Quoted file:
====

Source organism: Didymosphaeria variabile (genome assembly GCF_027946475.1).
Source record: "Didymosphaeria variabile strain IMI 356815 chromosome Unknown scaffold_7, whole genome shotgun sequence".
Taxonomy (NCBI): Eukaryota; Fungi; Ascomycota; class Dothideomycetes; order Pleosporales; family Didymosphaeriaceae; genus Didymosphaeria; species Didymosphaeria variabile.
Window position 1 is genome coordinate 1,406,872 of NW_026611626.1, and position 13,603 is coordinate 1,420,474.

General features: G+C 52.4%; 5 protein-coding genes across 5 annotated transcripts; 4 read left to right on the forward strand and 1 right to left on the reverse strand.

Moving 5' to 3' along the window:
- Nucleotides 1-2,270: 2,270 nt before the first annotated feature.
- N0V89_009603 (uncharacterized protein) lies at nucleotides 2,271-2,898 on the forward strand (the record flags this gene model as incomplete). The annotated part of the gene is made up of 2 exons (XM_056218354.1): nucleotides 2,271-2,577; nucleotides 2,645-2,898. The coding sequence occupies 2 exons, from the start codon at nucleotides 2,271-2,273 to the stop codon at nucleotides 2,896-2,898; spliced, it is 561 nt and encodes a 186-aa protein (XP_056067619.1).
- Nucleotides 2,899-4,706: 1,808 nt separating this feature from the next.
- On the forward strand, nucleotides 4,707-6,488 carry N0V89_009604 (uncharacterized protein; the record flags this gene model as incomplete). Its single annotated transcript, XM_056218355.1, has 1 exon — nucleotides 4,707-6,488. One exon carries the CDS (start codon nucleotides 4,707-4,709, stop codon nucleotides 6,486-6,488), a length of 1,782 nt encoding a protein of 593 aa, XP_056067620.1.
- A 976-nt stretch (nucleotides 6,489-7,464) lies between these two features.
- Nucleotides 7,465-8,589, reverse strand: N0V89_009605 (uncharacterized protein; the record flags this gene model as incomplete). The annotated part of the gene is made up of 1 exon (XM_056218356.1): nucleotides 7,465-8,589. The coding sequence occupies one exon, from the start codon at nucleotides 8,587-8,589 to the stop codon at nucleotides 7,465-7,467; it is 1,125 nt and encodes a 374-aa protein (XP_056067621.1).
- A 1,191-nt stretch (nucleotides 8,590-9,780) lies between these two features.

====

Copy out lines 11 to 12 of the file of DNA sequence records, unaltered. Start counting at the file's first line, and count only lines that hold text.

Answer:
- A 976-nt stretch (nucleotides 6,489-7,464) lies between these two features.
- Nucleotides 7,465-8,589, reverse strand: N0V89_009605 (uncharacterized protein; the record flags this gene model as incomplete). The annotated part of the gene is made up of 1 exon (XM_056218356.1): nucleotides 7,465-8,589. The coding sequence occupies one exon, from the start codon at nucleotides 8,587-8,589 to the stop codon at nucleotides 7,465-7,467; it is 1,125 nt and encodes a 374-aa protein (XP_056067621.1).